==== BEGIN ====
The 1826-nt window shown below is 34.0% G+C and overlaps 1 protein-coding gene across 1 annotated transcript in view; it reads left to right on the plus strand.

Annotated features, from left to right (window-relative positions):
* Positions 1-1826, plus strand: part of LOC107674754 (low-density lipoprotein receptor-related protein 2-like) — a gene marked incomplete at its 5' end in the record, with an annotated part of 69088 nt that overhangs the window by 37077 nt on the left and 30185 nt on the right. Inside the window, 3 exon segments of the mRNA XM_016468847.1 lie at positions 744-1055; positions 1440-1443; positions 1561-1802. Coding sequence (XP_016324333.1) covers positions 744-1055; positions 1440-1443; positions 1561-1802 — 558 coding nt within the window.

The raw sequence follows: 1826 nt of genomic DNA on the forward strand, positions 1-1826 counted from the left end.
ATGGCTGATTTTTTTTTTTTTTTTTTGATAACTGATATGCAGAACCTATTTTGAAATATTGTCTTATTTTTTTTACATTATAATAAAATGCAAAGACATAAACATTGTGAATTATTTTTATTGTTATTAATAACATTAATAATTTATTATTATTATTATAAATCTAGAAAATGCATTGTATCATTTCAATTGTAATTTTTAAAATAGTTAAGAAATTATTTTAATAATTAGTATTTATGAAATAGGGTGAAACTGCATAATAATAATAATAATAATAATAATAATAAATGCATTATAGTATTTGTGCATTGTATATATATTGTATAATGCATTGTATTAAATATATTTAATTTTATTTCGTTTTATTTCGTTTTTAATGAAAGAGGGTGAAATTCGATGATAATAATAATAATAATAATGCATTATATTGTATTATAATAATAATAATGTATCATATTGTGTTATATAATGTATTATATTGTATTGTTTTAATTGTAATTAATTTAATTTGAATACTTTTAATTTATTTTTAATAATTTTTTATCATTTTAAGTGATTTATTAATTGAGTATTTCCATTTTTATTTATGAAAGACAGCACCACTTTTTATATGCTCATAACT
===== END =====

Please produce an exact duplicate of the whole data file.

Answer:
The 1826-nt window shown below is 34.0% G+C and overlaps 1 protein-coding gene across 1 annotated transcript in view; it reads left to right on the plus strand.

Annotated features, from left to right (window-relative positions):
* Positions 1-1826, plus strand: part of LOC107674754 (low-density lipoprotein receptor-related protein 2-like) — a gene marked incomplete at its 5' end in the record, with an annotated part of 69088 nt that overhangs the window by 37077 nt on the left and 30185 nt on the right. Inside the window, 3 exon segments of the mRNA XM_016468847.1 lie at positions 744-1055; positions 1440-1443; positions 1561-1802. Coding sequence (XP_016324333.1) covers positions 744-1055; positions 1440-1443; positions 1561-1802 — 558 coding nt within the window.

The raw sequence follows: 1826 nt of genomic DNA on the forward strand, positions 1-1826 counted from the left end.
ATGGCTGATTTTTTTTTTTTTTTTTTGATAACTGATATGCAGAACCTATTTTGAAATATTGTCTTATTTTTTTTACATTATAATAAAATGCAAAGACATAAACATTGTGAATTATTTTTATTGTTATTAATAACATTAATAATTTATTATTATTATTATAAATCTAGAAAATGCATTGTATCATTTCAATTGTAATTTTTAAAATAGTTAAGAAATTATTTTAATAATTAGTATTTATGAAATAGGGTGAAACTGCATAATAATAATAATAATAATAATAATAATAAATGCATTATAGTATTTGTGCATTGTATATATATTGTATAATGCATTGTATTAAATATATTTAATTTTATTTCGTTTTATTTCGTTTTTAATGAAAGAGGGTGAAATTCGATGATAATAATAATAATAATAATGCATTATATTGTATTATAATAATAATAATGTATCATATTGTGTTATATAATGTATTATATTGTATTGTTTTAATTGTAATTAATTTAATTTGAATACTTTTAATTTATTTTTAATAATTTTTTATCATTTTAAGTGATTTATTAATTGAGTATTTCCATTTTTATTTATGAAAGACAGCACCACTTTTTATATGCTCATAACT